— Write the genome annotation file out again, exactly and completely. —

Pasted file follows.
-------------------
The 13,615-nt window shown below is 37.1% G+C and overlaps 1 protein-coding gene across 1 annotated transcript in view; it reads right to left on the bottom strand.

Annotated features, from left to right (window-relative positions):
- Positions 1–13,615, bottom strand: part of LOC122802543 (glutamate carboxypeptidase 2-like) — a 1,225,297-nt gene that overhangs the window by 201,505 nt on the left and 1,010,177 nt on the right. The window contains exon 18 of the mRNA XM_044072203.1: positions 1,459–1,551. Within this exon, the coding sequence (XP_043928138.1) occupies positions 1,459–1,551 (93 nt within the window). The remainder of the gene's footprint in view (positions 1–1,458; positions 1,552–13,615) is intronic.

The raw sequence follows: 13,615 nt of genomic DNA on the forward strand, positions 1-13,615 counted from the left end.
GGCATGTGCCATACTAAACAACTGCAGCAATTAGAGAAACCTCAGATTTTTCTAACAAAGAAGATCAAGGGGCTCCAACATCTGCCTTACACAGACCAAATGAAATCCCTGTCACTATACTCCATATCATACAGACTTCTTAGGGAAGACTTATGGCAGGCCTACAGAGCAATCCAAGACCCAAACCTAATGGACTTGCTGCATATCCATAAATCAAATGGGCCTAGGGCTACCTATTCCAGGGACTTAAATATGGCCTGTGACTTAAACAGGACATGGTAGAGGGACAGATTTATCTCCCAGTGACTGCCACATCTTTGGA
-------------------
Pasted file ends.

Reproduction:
The 13,615-nt window shown below is 37.1% G+C and overlaps 1 protein-coding gene across 1 annotated transcript in view; it reads right to left on the bottom strand.

Annotated features, from left to right (window-relative positions):
- Positions 1–13,615, bottom strand: part of LOC122802543 (glutamate carboxypeptidase 2-like) — a 1,225,297-nt gene that overhangs the window by 201,505 nt on the left and 1,010,177 nt on the right. The window contains exon 18 of the mRNA XM_044072203.1: positions 1,459–1,551. Within this exon, the coding sequence (XP_043928138.1) occupies positions 1,459–1,551 (93 nt within the window). The remainder of the gene's footprint in view (positions 1–1,458; positions 1,552–13,615) is intronic.

The raw sequence follows: 13,615 nt of genomic DNA on the forward strand, positions 1-13,615 counted from the left end.
GGCATGTGCCATACTAAACAACTGCAGCAATTAGAGAAACCTCAGATTTTTCTAACAAAGAAGATCAAGGGGCTCCAACATCTGCCTTACACAGACCAAATGAAATCCCTGTCACTATACTCCATATCATACAGACTTCTTAGGGAAGACTTATGGCAGGCCTACAGAGCAATCCAAGACCCAAACCTAATGGACTTGCTGCATATCCATAAATCAAATGGGCCTAGGGCTACCTATTCCAGGGACTTAAATATGGCCTGTGACTTAAACAGGACATGGTAGAGGGACAGATTTATCTCCCAGTGACTGCCACATCTTTGGA